FORMER President Nicolas Sarkozy’s legal headaches intensified after a fresh inquiry was launched into the payment a €500,000 penalty imposed for campaign funding irregularities during his failed 2012 campaign.
The Paris prosecutor’s office said yesterday that it is looking into whether Mr Sarkozy should have paid the penalty imposed on him that was covered by his UMP party.
France’s campaign financing watchdog CNCCFP announced in 2012 that Mr Sarkozy had gone beyond the €22.5million spending ceiling allotted to his UMP party.
It ordered him to pay back a €150,000 state advance and the €364,000 he had overspent.
That ruling, upheld by the Constitutional Court last July, also meant the UMP could not claim back €10.6 million in election expenses.
It almost destroyed the party - and prompted the now-notorious “Sarkothon” fundraising campaign to cover the party’s shortfall in funding.
The prosecutor’s investigation centres on a possible “abuse of trust” about the payment of the fine.
François Logerot, president of the CNCCFP, said: “These penalties were applied to the candidate himself, who is responsible for his account.”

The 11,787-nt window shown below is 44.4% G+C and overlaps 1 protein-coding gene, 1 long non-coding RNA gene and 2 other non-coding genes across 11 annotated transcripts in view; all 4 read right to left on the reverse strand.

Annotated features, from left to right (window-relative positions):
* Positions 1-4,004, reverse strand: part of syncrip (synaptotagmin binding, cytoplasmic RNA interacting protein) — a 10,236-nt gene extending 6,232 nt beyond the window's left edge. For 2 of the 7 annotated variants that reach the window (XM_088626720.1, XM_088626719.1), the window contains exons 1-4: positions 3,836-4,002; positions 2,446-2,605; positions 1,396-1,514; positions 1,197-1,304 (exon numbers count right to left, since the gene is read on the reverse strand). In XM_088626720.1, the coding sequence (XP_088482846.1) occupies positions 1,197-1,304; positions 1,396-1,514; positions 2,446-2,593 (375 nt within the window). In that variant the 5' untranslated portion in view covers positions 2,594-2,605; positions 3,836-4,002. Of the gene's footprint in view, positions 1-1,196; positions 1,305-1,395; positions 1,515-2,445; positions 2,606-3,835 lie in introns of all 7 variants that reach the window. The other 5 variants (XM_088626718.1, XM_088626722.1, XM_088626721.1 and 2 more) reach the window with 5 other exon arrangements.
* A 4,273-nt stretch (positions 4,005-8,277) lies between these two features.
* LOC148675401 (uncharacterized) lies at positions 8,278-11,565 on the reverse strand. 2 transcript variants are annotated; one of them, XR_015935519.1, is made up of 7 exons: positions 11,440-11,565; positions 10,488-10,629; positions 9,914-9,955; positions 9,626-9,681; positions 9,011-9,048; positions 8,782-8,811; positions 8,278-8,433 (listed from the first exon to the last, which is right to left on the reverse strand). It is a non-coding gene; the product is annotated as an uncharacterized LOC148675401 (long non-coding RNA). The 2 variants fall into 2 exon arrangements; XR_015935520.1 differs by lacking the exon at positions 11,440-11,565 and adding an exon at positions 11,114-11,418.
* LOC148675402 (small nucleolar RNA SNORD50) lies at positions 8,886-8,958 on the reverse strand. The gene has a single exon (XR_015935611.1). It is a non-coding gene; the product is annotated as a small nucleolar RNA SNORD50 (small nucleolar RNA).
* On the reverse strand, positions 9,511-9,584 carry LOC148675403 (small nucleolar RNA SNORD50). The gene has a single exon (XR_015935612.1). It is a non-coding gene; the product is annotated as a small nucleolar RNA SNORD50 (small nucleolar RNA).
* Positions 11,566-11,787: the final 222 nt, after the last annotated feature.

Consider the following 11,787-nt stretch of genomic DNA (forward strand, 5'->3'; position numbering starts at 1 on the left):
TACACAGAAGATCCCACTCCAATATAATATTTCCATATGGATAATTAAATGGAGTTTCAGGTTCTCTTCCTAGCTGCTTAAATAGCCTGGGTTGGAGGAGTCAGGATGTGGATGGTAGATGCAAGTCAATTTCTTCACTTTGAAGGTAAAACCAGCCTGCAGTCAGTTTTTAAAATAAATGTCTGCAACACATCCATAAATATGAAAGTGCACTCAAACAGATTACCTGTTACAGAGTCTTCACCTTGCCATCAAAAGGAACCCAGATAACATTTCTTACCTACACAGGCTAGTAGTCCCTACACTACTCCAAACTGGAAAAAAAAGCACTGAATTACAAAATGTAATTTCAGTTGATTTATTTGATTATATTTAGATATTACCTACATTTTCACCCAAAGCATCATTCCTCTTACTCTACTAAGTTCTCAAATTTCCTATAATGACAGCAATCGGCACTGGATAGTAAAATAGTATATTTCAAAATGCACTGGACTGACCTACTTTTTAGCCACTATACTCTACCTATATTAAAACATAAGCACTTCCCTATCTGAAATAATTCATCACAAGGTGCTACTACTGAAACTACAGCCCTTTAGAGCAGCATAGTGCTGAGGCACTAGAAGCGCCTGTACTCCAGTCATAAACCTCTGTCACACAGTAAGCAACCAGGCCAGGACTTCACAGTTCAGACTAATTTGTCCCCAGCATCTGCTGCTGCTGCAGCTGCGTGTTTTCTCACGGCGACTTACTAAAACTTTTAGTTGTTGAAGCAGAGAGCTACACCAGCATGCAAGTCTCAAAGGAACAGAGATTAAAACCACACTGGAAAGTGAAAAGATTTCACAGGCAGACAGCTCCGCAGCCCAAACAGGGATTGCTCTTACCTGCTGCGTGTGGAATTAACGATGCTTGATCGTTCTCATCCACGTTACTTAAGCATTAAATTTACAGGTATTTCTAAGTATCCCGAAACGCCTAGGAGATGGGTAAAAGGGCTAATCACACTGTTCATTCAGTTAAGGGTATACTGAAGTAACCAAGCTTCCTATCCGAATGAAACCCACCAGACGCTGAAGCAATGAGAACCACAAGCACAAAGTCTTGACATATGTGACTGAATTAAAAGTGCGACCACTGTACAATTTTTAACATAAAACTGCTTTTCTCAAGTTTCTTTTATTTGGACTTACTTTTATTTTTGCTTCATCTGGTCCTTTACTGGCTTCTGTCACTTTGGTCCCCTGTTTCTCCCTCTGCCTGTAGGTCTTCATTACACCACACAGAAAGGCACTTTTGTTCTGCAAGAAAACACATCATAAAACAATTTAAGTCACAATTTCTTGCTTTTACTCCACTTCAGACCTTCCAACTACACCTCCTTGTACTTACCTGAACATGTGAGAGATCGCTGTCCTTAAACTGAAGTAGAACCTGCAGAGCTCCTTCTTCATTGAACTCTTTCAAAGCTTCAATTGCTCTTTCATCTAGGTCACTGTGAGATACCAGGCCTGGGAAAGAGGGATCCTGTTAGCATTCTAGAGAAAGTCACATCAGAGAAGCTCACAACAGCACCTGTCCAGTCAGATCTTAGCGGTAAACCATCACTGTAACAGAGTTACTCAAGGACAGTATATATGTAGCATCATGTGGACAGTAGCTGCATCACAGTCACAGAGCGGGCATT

Legal expert Jean-Christophe Ménard told France TV Info that any penalty of this type “must be assumed by the person who is the recipient”.
But UMP’s legal representative Philippe Blanchetier said that everyone who had contributed to the “Sarkothon” knew what the money raised would be used for.
Last Tuesday, Mr Sarkozy was detained for 15 hours in police custody for questioning – a first in modern history for a former French president.
He was later placed under formal investigation.
A separate probe is looking into whether late Libyan dictator Muammar Gaddafi channeled secret funds into his 2007 campaign.
Magistrates are also investigating whether then-President Sarkozy misused public funds to stage a meeting in Toulon in December 2011.
And he could yet become embroiled in the so-called Bygmalion affair that has already cost Jean-François Copé
his job as UMP president.
Mr Sarkozy has maintained his innocence throughout, and last week hit back at what he called the “politically motivated” legal charges against him in a TV broadcast.